Best Foods High in Protein on wooden background. Healthy eating and diet concept

Protein – how much do you need?

Protein is an essential nutrient, vital for numerous functions and structures in the body.  In fact it is needed by every cell in our body.  Apart from muscle building, recovery and repair after exercise, which most people associate protein with, protein also plays a role in immune health (antibodies are proteins), skin, hair, nails (collagen and keratin are proteins), hormone production, transporting substances throughout the body, bone health, and helps to make enzymes and neurotransmitters.  You can see how super important they are, and not meeting your protein needs may mean these important functions are not being carried our properly in the body.

Protein is one of the three macronutrients that are found in the food we eat (fat and carbohydrates being the others). Proteins are made up of amino acids, the building blocks of life.  Amino acids are broken down into three categories:

Essential, meaning we must obtain them from the food we eat

Non-essential, those that our bodies are able to make themselves

Conditionally-essential, refers to those that are only required at certain stages in our lives or when we can’t meet the body’s needs, eg, during childhood, pregnancy, as we age, after injury or surgery or in times of stress.

Different foods contain different amounts and combinations of amino acids.  As we digest proteins, our bodies break them down into these individual amino acids creating a ‘pool’ of amino acids in our bodies ready for use as and when we need them. The wider the variety of proteins that we eat will provide the biggest pool of amino acids.

In addition to the varying amino acid content, some foods are more bioavailable than others, meaning that our bodies are better able to access the proteins they contain.   Animal proteins tend to be more bioavailable and contain all the essential amino acids in the right ratios for us to use.  Plant proteins are incomplete and are typically missing one or more amino acid, so vegetarians need to work a little harder to ensure they are meeting their protein needs.

1 gram of protein provides the body with 4 kcal (17 kJ).

How much do we need?  

Current guidelines are that we should eat 0.75g protein per kg of body weight per day, so if you weigh 70kg that would be a minimum of 52g protein per day.  However this is the minimum requirement to prevent deficiency and typically intakes higher than this is needed.  Athletes or anyone who exercises regularly or wants to build muscle will most certainly need more, with requirements more likely at least 1.0g per kg of body weight per day.  You should consult with a nutrition specialist for advice particularly if you are a regular gym goer or athlete and have performance goals.

The trick to maximise your body’s protein stores is to eat protein throughout the day rather than your daily intake at one meal. Our bodies essentially have a cap that limits how much protein we can use from any one meal.  As a guide, I recommend most people aim to consume 20-30g protein at each meal, plus one or two protein-rich snacks, depending on your body weight and goals.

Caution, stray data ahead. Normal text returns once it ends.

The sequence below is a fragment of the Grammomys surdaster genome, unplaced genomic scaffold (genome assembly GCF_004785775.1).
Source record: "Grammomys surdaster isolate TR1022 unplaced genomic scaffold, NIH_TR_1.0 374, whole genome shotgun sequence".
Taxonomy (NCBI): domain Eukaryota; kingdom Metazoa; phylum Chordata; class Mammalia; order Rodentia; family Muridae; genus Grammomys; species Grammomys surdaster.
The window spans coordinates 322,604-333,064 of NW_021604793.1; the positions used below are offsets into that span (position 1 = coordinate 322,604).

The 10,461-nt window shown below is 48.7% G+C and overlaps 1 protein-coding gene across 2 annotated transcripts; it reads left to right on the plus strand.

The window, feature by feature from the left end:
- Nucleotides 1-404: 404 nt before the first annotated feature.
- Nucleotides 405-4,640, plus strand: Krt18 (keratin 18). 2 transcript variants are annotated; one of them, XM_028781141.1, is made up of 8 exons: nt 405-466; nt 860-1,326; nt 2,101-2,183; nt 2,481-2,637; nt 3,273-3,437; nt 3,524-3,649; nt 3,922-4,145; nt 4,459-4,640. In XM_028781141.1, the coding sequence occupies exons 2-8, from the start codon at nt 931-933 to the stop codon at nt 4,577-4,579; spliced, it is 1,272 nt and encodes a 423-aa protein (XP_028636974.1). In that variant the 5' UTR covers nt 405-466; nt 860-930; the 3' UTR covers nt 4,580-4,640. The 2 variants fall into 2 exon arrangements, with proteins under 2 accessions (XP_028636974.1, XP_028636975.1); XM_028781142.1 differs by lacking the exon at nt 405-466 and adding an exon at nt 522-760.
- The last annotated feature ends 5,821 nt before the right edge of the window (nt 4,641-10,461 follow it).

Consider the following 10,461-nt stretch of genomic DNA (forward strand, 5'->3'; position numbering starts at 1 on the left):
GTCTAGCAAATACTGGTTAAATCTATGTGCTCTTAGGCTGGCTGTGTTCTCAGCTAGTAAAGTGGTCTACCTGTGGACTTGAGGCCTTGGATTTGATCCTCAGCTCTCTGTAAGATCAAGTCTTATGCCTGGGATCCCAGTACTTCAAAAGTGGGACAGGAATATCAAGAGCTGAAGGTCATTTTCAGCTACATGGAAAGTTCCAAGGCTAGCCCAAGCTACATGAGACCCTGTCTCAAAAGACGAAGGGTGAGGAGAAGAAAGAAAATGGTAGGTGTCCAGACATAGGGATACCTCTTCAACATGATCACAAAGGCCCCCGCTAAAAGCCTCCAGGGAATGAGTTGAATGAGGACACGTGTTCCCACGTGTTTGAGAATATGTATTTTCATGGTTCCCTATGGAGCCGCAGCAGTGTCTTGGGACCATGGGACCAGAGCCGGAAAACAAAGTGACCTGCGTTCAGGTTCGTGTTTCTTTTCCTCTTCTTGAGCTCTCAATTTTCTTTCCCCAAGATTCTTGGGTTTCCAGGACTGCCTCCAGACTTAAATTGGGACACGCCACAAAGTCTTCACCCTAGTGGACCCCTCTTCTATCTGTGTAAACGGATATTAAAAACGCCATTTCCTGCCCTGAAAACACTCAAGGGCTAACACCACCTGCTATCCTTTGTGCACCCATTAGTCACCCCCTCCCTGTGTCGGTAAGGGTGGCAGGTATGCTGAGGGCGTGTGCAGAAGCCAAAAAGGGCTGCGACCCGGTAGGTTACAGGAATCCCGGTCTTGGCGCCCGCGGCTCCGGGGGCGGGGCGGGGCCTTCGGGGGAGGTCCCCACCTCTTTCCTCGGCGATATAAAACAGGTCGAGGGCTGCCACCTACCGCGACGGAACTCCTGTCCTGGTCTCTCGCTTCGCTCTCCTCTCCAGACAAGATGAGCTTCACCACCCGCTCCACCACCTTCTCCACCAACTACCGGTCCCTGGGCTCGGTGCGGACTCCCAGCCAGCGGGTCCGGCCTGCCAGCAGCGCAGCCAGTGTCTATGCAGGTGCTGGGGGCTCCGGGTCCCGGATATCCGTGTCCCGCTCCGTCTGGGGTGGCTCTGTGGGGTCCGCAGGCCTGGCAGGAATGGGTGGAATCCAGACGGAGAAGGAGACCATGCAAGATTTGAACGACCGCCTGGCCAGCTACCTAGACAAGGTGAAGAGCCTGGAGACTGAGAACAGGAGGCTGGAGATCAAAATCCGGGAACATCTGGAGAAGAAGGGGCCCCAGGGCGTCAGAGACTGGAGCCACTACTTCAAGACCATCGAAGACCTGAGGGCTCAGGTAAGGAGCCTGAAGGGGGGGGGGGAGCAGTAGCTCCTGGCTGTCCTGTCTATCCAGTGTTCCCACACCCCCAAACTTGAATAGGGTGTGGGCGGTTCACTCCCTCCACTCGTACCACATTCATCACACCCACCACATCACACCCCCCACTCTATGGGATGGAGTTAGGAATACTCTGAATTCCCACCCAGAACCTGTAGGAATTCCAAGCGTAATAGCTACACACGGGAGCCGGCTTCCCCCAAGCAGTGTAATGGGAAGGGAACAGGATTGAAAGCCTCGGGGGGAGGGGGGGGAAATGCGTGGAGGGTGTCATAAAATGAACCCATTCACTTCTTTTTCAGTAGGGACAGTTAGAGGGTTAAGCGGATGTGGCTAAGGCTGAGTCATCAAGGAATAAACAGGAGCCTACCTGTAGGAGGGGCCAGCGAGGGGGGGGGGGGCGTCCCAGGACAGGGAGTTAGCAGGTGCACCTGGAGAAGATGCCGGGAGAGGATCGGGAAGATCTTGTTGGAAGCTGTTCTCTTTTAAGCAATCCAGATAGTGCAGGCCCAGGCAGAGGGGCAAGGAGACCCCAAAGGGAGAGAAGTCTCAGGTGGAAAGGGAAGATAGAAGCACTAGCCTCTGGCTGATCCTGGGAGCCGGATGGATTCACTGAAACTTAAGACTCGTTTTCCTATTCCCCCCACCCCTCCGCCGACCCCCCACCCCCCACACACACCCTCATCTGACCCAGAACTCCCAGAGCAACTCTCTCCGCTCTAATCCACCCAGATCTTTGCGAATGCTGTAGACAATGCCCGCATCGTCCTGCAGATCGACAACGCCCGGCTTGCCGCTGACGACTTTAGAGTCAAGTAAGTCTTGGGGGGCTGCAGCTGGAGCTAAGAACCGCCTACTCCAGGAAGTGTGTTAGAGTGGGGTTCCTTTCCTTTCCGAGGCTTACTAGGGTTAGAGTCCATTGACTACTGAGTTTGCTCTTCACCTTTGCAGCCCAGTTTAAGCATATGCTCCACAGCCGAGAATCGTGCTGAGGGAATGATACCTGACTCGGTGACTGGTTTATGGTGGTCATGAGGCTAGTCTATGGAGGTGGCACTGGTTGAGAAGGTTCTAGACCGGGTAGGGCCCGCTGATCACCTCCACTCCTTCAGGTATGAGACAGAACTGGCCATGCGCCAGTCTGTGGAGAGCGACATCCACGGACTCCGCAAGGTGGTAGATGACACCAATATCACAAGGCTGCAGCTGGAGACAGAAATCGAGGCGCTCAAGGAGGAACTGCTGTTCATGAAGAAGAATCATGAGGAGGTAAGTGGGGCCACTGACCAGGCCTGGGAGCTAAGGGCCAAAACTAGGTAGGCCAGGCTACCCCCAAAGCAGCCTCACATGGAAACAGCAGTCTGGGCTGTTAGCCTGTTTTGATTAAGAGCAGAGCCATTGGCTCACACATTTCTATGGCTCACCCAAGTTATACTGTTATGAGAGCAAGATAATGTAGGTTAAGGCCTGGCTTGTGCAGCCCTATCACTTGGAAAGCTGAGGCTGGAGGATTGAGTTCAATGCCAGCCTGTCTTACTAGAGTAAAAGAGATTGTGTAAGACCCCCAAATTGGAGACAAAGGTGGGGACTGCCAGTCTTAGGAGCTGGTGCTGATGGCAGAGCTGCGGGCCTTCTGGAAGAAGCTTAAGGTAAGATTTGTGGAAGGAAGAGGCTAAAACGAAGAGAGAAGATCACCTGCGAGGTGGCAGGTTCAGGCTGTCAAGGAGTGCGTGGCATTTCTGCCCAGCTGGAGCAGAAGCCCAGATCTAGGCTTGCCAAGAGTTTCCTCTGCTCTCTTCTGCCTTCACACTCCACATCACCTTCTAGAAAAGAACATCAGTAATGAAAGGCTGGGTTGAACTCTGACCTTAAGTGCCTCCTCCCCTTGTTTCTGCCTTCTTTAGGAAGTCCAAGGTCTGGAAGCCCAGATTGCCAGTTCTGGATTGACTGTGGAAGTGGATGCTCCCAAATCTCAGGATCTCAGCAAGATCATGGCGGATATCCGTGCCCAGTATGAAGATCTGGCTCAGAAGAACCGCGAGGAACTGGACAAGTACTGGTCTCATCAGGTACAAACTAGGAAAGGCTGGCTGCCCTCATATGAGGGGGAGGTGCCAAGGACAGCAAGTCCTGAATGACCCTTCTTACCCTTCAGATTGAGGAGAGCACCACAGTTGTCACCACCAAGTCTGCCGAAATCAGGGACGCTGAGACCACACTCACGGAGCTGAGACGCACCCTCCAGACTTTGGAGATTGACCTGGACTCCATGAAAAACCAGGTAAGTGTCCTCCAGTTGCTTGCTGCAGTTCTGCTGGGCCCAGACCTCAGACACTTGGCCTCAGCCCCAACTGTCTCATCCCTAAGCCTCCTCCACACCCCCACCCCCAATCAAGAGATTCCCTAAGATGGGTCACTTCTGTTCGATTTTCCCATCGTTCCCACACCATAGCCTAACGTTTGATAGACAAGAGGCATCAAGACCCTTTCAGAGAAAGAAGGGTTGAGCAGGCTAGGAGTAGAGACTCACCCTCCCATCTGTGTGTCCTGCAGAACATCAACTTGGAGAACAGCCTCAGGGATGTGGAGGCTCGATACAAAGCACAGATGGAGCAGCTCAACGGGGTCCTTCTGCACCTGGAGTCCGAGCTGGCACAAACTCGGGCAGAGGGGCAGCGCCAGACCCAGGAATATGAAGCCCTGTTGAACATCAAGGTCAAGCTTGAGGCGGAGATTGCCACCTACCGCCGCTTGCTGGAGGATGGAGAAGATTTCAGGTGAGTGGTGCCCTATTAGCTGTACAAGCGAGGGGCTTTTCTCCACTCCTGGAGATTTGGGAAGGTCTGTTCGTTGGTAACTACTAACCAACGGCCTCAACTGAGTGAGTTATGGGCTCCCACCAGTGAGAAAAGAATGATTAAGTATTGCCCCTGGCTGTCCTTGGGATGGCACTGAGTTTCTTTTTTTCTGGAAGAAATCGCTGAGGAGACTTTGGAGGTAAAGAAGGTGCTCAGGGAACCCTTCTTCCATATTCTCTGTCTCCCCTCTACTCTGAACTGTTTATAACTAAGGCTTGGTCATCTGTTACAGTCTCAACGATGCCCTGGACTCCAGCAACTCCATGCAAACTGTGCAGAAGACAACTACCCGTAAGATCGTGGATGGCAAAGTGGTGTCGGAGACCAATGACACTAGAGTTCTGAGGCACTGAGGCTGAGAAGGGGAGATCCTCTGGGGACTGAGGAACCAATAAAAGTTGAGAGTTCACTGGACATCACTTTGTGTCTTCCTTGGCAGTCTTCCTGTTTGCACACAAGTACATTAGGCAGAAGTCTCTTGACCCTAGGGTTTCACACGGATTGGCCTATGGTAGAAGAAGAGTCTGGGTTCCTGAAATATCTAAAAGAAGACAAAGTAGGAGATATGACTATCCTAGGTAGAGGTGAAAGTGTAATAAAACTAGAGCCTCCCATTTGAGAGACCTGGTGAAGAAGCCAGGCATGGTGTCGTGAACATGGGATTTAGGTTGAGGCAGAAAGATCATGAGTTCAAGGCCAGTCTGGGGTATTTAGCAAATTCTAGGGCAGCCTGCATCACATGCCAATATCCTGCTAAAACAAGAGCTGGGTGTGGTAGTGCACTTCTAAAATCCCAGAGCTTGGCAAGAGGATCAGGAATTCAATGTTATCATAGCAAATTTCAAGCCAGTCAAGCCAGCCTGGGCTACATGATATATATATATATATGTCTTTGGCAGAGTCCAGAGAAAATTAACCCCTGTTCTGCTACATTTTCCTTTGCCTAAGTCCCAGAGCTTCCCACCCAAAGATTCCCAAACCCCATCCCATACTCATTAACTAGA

The following is a guide for protein content of foods:

Protein content of common foods, per 100g unless otherwise stated

  • Chicken breast, without skin – 32 g (average breast weighs ~110-150g)
  • Turkey breast, grilled – 35g (average breast is weighs ~150g)
  • Beef steak, lean grilled – 31g (average steak is weighs ~200g)
  • Salmon, grilled ) – 24.6g (small supermarket salmon fillet weighs ~130g each
  • Tuna, canned – 24.9g (a small can weighs ~60g)
  • Prawns, cooked – 15.4 g
  • Eggs – 12g per 100g (there’s around 6g in a large egg)
  • Greek yoghurt – 5.7g (a small tub is weighs 170g)
  • Whole milk – 3.3g (a cup weighs around 250g)
  • Cheddar cheese – 25.4g (an average serving weighs ~30g)
  • Cottage cheese – 9.4g (a serving weighs ~60g)
  • Parmesan cheese – 36.2g
  • Back beans – 6g per 100g of cooked or tinned beans (a can weighs ~ 400g)
  • Red lentils – 7.6g
  • Quinoa – 13.8 g
  • Rice, basmati – 8.1g
  • Chickpeas – 8.4g (1 cup cooked = ~15g protein)
  • Porridge oats – 10.9g (a serving size weights ~30g)
  • Brown bread – 9.4g (a slice weighs ~38g)
  • Nuts and seeds (a serving weighs ~30g)
    – Almonds – 21.1g; walnuts – 21.1g; hazelnuts – 14.1g
    – Pumpkin seeds – 24g; sesame seeds/tahini – 18g; sunflower seeds 19g; chia seeds – 21.2g
  • Vegetables (a serving size weighs ~ 80g)
    – Mushrooms – 9g; broccoli, steamed – 4.1g; curly kale, raw – 3.4g; spinach, baby raw – 2.6g; watercress – 3.0g
  • Protein powders – most contain around 20-30g protein per serving

The important thing about protein is to make sure you are eating a wide range of proteins spread through the day every day, to maximise your intake of amino acids.

If you would like to know more, please get in touch!

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